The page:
My car is a 2001 Ford Escape with just over 150,000 miles on it. I got it when I traded in my beloved Toyota Yaris (shut up, it was the perfect city car) for something with a backseat big enough to put a car seat into. I literally walked into the dealership with one car and walked out with another; the Yaris was paid off and we did an even swap off the lot. I traded a relatively new vehicle for a much bigger, older one.
Calling it a hooptie is probably overstating things. It actually runs pretty damn well for its age; there’s an oil leak deep in the engine where it’s not worth the money to fix, and the brake lines chose a surprisingly convenient (that’s not a typo) time to blow a couple of years ago, but it’s done well for a car that is itself actually old enough to drive.
The running boards were rusted out enough that several months ago I tore them off the car barehanded. For the last little while, then, these ugly, rusty, sharp brackets have been hanging off of the sides of the car where the boards used to be attached. I finally got around to trying to remove them myself last week and my ratchet sheared off on the first bolt, so today I took it in and had professionals remove them. My car looks 50% less garbage now than it did this morning, which is nice.
There was a television in the waiting room, which made the experience way more surreal than it ought to have been. First of all, I’m so glad that the primary is just a few days away and that our usual television-watching methods don’t involve commercials, because holy shit does Ted Cruz have a lot of commercials. And he’s simultaneously running against Trump and Clinton, which is kind of hilarious. There was one Trump commercial and what seemed like a hundred Cruz commercials during the hour or so I was waiting.
The actual program being shown was the Today Show. The Today Show was celebrating 90s hiphop for some reason. Either that or I took some very serious drugs this morning before dropping my son off before school and then forgot I did it, which… might be possible? I guess? I brought a book, and was buried in it when the first verse of Ice Ice Baby broke into my brain, and I looked up to see Vanilla Ice dancing on a stage with the Teenage Mutant Ninja Turtles. And the word live was up in the corner.
I thought, for a moment, that I was either hallucinating or had gone back in time. Only the crowd, filled with old white people, managed to convince me that the body shop hadn’t warped back to 1993.
A performance by Salt n’ Pepa followed, which was also weird, as I could have sworn that at least one of them had sworn off rap forever. Kid n’ Play were interviewed. Fucking Kid n’ Play.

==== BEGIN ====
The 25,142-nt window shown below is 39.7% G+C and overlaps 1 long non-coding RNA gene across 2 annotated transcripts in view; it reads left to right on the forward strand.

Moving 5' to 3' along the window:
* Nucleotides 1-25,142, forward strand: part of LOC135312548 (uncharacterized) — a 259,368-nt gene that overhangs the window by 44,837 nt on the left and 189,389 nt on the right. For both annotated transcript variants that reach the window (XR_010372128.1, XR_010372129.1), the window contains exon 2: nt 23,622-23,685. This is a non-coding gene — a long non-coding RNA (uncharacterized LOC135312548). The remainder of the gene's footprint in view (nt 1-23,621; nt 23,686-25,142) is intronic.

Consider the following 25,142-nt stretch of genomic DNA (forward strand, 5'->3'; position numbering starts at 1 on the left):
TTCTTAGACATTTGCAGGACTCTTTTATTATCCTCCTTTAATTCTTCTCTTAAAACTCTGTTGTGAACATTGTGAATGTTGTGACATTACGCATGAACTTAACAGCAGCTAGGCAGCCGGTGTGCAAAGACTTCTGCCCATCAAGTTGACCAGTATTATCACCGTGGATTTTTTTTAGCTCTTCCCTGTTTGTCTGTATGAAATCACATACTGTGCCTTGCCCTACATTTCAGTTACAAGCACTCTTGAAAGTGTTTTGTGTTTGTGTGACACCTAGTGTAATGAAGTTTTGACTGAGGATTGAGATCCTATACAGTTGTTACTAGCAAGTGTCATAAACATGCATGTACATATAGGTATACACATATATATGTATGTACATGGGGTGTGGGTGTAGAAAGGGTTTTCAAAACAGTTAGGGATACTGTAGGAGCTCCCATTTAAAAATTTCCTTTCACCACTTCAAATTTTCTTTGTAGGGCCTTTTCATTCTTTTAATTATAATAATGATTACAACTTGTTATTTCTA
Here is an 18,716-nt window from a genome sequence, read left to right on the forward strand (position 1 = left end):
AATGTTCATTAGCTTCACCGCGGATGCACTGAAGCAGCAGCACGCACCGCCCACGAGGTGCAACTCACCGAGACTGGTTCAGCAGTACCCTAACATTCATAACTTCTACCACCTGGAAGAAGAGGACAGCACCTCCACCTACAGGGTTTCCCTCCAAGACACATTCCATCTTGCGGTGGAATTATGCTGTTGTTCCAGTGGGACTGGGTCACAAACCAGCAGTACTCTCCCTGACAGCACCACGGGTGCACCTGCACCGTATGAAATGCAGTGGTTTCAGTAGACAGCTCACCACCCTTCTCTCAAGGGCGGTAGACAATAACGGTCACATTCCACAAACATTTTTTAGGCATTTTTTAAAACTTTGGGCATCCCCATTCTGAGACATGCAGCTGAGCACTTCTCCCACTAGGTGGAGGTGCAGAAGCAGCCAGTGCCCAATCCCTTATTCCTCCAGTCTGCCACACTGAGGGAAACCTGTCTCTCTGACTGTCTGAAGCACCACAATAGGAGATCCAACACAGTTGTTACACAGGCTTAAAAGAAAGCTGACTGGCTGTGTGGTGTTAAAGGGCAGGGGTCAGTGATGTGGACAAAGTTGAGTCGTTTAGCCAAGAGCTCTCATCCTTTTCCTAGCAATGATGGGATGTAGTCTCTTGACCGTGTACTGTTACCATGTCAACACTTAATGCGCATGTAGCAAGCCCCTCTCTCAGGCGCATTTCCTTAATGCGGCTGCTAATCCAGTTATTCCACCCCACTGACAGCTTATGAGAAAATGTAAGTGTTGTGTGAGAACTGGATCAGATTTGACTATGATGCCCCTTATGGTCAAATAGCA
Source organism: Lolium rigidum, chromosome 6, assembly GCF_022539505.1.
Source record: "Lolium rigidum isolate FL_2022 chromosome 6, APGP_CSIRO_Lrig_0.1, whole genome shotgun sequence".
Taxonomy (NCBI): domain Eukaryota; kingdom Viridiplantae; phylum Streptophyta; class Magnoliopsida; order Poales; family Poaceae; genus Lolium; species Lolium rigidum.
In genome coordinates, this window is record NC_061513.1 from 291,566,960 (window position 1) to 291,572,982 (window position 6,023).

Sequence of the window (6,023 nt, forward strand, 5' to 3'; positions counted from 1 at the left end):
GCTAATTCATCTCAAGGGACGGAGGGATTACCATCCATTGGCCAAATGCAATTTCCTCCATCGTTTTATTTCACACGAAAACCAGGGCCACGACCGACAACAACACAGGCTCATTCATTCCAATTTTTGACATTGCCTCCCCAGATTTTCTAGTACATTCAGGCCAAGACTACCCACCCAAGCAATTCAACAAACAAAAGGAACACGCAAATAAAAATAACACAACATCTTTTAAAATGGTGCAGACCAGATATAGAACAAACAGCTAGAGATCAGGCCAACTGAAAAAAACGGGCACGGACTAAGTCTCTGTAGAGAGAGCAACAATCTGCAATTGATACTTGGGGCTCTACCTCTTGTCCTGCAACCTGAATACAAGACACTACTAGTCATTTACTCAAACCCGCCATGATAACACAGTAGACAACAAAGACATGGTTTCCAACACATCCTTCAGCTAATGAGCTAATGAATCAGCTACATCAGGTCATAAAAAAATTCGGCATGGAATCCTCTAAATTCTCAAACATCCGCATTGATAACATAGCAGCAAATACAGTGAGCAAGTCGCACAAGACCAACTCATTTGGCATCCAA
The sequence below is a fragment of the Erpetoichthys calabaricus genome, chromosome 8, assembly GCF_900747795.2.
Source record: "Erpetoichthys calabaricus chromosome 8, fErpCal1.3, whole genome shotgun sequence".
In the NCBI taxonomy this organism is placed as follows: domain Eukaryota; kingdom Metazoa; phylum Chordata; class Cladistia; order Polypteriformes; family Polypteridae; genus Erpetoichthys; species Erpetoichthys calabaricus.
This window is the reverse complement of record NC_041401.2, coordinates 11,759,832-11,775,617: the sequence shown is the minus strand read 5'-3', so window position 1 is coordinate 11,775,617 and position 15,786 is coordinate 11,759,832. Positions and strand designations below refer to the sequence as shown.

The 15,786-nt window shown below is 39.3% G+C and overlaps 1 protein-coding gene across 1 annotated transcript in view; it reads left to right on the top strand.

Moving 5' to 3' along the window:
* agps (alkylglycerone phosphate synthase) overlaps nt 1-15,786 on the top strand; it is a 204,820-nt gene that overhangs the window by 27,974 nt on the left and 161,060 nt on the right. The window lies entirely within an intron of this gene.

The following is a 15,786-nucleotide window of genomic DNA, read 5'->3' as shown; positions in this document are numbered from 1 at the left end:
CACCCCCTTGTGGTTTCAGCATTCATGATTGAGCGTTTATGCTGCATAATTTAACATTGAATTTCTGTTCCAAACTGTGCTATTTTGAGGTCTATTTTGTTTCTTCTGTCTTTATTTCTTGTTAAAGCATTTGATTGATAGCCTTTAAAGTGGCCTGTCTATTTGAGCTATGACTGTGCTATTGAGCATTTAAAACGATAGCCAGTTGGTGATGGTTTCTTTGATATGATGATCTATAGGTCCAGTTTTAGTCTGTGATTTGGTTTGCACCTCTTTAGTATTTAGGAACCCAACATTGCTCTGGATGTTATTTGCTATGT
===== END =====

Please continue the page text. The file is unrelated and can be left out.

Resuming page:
This is, I believe, the fastest I’ve ever written one of these things, as my son just discovered this terrible program last night. I banned it forevermore before he went to sleep, only to get up this morning and discover him watching it again, apparently because my wife overruled me. I shall have my revenge, I swear it. Because Special Agent Oso is godawful, and I will not have any of its stupid songs running through my head.
Lets start with the theme song, which is like 20 minutes long. First of all, Oso’s last name is Special. Oso Special.
GET IT IT’S A PUN DO YOU GET IT HE’S OSO SPECIAL THAT’S A JOKE DO YOU GET IT.
Oso is a special agent for some unnamed agency, and the names of the episodes always contain James Bond references, which is the only interesting thing about the show, because it’s not like any of the kids watching the show will get any of them so they’re clearly the result of the writers trying desperately to entertain themselves. This special agency hires stuffed animals– yes, Oso is a stuffed bear, and the theme song specifically describes him as such. He’s not a real bear. He’s an animated toy. What dark magic allows his limbs to move is also left unclear.
At any rate, the episode always starts with Oso doing some secret agent shit, which would be cool if it weren’t for the part where Oso does not know how to do even one thing. It’s amazing that he can even breathe given how dumb the show represents him as. But they’ve got him doing all sorts of stuff. He was in freaking outer space in one episode: